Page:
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Sound FX



Warm Up!

Game Review - by James Allen
Outside these United States of America, the biggest racing league is Formula 1, supercharged race cars which race around road courses; no wimpy ovals for them! The F1 racing simulation has been around for quite a while; I played Microprose's World Circuit quite extensively, as it was the only game which had good frame rates on the old 386. Currently, we have several entries into the field, including Grand Prix 3 and the EA Sports version. Will Warm Up! take the pole, or explode in a blazing testament to pointlessness?

There are two distinctly different game modes present in Warm Up! First, the familiar simulation mode contains the "normal" F1 racing we have come to love, complete with quick races, grand prixs, and a complete F1 season. All of the current F1 tracks are present, including the revamped Indianapolis Motor Speedway, driven all backwards and stuff. The F1 drivers, however, are not here, but they are just names anyway, right? You can go in and rename the drivers if you want. Each individual event consists of a practice session, qualifying, warm-up, and the actual race.

The amount of customization in the game is very high. You can create your own driver and customize the teams, including changing the chassis and paintjob. Also, you can set the difficulty (beginner, intermediate, and professional) and the level of simulation (simplified or advanced, more on that later). The number of cars participating, amount of car wearing, weather conditions, and damage can also be set to your personal preferences. In addition to changing the difficulty and simulation levels, several driving aids are available, including the driving line, braking assist, steering assist, transmission, and repositioning after you run into the competition (and you WILL run into the competition). If you need some practice (and even for fun), you can try to get your best lap and race against your best lap, represented by a ghost car.

The most interesting aspect (and most original) is the arcade mode. It basically consists of racing a small number of laps around the tracks of F1 and trying to pass as many cars as possible. The kicker is that you can floor it all the way around. This is very disorienting at first, because we are generally used to braking. It takes some skill, choosing the points at which to pass, and with the world passing by at a constant 180 miles per hour (on a road course), there isn't much time to think. To help you out, your car is equipped with turbo devices, which speeds up your car even faster for eight-second intervals. This is definitely a strange take on F1 racing, and I doubt that you will ever find a combination such as this ever again.

Sound FX:
The sound is pretty standard for a F1 game. The audio in the game includes the roar of the engines, and that's about it. Other accessory sounds are also present, such as screeching tires and the like. Nothing too impressive is found here, but the sound isn't detrimental enough to damage the gameplay any.

In simulation mode, there are two flavors of action: simplified and advanced. Simplified mode gives your car extra braking power and better grip around the corners, and is enormous fun and great for beginners. I usually play simplified simulation mode, because I'm not the hardcore F1 racing junkie. For that kind of people, the advanced simulation mode accurately represents the physics of F1 racing cars, and delivers a truly precise driving encounter. The AI ain't too shabby either, and they will engage your car and bump for position, especially on higher player difficulty levels.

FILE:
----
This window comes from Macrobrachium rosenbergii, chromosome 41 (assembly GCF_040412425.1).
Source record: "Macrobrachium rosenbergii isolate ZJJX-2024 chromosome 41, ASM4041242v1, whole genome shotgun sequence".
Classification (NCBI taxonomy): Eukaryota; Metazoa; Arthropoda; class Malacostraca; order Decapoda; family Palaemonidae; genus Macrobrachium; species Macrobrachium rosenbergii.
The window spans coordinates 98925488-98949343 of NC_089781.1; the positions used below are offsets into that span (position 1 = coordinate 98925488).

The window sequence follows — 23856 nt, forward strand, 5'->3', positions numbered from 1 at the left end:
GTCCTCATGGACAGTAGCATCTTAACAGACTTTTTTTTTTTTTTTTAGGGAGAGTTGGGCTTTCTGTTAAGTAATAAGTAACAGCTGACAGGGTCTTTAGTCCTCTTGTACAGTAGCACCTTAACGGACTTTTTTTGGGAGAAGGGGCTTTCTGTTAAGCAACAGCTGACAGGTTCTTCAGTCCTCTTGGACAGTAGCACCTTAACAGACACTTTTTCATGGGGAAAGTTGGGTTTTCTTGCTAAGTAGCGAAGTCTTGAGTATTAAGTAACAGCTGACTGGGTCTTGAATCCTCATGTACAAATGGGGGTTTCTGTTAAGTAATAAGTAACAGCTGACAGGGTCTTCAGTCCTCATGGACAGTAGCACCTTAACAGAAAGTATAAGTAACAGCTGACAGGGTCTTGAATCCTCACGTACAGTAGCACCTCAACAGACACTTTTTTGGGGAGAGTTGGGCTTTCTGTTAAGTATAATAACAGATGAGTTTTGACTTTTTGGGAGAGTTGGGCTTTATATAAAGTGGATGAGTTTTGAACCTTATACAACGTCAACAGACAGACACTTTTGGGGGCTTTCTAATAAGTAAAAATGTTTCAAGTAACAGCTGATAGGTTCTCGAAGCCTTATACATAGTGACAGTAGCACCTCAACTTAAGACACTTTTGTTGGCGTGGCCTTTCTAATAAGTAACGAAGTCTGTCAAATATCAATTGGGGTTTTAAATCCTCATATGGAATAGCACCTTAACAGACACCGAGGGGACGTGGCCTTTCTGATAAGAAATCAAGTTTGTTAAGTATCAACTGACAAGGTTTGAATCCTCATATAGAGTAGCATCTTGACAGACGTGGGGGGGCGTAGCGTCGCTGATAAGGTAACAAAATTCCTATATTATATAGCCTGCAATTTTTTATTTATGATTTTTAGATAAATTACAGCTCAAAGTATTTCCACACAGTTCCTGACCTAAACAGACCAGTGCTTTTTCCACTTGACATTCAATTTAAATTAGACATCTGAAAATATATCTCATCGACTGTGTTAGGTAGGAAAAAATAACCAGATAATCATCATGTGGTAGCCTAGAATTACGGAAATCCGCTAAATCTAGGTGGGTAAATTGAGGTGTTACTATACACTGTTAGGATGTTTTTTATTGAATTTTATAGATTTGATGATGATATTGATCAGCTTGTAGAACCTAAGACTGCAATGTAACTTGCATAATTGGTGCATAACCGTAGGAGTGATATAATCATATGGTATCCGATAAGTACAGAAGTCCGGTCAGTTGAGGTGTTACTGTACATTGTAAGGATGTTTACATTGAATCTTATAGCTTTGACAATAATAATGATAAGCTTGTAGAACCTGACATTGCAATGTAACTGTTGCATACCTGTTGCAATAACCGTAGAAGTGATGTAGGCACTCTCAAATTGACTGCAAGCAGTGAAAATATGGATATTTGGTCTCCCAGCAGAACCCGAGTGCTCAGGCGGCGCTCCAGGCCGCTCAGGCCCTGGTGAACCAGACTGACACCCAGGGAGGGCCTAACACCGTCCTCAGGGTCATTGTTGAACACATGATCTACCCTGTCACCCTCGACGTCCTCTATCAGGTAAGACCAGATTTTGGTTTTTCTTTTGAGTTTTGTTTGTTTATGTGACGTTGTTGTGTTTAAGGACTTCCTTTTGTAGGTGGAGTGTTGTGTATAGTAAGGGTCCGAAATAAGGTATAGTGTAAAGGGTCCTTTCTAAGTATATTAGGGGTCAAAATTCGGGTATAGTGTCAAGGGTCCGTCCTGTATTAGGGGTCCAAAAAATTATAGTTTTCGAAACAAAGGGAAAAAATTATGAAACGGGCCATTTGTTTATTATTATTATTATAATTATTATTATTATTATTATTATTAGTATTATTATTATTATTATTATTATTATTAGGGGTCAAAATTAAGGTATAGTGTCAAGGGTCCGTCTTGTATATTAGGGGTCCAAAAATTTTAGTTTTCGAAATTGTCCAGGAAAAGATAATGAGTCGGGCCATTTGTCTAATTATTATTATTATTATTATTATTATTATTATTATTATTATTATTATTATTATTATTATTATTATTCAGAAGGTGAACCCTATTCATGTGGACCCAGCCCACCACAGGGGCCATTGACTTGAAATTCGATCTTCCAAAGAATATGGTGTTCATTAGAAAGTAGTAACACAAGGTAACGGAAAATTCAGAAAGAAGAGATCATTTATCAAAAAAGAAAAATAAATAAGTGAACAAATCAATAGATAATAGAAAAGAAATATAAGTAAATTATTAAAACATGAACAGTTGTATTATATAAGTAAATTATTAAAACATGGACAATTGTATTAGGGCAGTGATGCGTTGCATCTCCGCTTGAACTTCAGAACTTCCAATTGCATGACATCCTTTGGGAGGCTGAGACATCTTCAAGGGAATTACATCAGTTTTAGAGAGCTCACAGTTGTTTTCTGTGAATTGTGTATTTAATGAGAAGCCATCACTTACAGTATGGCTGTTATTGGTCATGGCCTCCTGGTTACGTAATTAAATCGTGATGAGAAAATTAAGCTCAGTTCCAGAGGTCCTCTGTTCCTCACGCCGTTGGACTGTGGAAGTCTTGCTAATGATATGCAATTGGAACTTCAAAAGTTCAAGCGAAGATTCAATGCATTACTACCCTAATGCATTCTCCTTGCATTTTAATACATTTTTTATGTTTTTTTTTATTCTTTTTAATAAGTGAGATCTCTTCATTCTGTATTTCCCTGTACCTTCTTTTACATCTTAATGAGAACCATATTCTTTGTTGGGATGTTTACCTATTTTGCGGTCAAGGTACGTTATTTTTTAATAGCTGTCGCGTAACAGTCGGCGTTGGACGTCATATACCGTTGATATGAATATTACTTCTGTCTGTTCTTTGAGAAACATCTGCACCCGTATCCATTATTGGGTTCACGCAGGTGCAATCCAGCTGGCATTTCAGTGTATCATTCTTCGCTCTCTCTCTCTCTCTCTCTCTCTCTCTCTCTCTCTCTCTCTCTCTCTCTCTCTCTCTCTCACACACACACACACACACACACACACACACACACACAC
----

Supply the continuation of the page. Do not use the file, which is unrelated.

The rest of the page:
To get complete control over the car, a magnificent car setup utility in included. You can change the aspects of fuel amount, braking balance, tyres, suspension, ride height, wheel camber, anti-roll bar, steering angle, wings and wing angles, and the gearbox. An interesting addition is the plots, which, for your specific setup, shows acceleration, cornering (speed versus turn radius), and ride height versus speed. This completes the gameplay experience, and ties everything up into a neat little package.

The track venues are all rendered in exacting detail, something which I initially though would take a backseat in this game. I was pleasantly surprised at the quality of the graphics, which, while they don't near the bar set by some of the other games (such as EA's F1 series), they come very, very close. I could recognize portions of the tracks right off the bat. The sense of speed is also very well represented in the graphics. Smoke effects are well done, without being overdone (like in other games), and your car kicks up grass and sand when you accidentally venture off course. The rain effects are very nice (you can check them out in the screenshots), and the mist really makes it difficult to see the car (or cars) in front of you, just like in real life! I had a glichty problem with (I'm guessing) the lens flare, which momentarily shot large, multicolored polygons across the screen. Weird. Still, the graphics are top notch, only slightly surpassed by other games in the genre.

Warm Up! delivers a complete F1 experience, something which I am pleasantly surprised in. The simulation modes cover the bases for both the amateur and the professional, and the arcade mode is something that is refreshing and original, and gives enough push for the game to interest most driving aficionados. The graphics and number of options seal up the package. Warm Up! proves to be a great alternative to the standard F1 fare, and is an experience which should not be missed.

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